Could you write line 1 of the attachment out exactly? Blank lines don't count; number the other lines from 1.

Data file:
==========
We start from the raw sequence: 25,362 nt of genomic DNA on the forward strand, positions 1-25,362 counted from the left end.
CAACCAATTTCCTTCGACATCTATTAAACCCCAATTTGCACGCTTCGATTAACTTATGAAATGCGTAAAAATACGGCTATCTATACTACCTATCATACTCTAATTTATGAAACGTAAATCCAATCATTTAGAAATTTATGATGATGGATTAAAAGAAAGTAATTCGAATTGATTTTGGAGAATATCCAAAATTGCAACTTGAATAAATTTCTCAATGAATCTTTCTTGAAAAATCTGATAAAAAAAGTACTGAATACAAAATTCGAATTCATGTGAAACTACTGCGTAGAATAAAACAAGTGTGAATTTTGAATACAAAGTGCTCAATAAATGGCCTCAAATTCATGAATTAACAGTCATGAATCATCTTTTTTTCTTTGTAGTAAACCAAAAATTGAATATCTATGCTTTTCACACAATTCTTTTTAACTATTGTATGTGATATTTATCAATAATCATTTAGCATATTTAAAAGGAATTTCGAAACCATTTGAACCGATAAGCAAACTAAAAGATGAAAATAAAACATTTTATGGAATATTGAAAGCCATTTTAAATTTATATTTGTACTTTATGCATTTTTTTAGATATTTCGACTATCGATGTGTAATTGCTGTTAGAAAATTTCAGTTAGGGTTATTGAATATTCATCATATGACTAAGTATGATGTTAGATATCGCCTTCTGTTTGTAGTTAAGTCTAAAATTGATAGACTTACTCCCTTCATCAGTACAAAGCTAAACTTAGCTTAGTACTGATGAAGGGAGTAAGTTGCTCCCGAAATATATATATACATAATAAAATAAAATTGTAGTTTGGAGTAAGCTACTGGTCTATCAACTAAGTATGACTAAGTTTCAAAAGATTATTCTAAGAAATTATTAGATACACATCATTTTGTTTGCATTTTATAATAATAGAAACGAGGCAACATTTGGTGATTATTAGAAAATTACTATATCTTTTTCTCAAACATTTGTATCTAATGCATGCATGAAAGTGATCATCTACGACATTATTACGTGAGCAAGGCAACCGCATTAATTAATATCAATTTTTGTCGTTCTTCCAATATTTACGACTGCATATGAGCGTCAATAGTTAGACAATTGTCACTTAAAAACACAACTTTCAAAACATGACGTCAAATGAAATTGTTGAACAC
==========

We start from the raw sequence: 25,362 nt of genomic DNA on the forward strand, positions 1-25,362 counted from the left end.